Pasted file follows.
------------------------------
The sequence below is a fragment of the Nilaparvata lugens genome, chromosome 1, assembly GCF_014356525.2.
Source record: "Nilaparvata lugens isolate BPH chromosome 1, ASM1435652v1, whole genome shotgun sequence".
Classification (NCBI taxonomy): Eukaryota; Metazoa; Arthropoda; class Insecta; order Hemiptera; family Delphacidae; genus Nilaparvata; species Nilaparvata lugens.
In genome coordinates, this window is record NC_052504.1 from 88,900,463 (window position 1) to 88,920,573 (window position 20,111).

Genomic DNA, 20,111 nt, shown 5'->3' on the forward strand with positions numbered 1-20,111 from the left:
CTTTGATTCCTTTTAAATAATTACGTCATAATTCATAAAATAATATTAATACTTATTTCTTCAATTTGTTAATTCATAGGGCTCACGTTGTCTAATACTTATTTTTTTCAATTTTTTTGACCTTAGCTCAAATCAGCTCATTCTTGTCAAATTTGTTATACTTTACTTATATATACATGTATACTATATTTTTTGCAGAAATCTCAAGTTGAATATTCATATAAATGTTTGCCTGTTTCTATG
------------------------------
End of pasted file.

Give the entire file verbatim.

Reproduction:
The sequence below is a fragment of the Nilaparvata lugens genome, chromosome 1, assembly GCF_014356525.2.
Source record: "Nilaparvata lugens isolate BPH chromosome 1, ASM1435652v1, whole genome shotgun sequence".
Classification (NCBI taxonomy): Eukaryota; Metazoa; Arthropoda; class Insecta; order Hemiptera; family Delphacidae; genus Nilaparvata; species Nilaparvata lugens.
In genome coordinates, this window is record NC_052504.1 from 88,900,463 (window position 1) to 88,920,573 (window position 20,111).

Genomic DNA, 20,111 nt, shown 5'->3' on the forward strand with positions numbered 1-20,111 from the left:
CTTTGATTCCTTTTAAATAATTACGTCATAATTCATAAAATAATATTAATACTTATTTCTTCAATTTGTTAATTCATAGGGCTCACGTTGTCTAATACTTATTTTTTTCAATTTTTTTGACCTTAGCTCAAATCAGCTCATTCTTGTCAAATTTGTTATACTTTACTTATATATACATGTATACTATATTTTTTGCAGAAATCTCAAGTTGAATATTCATATAAATGTTTGCCTGTTTCTATG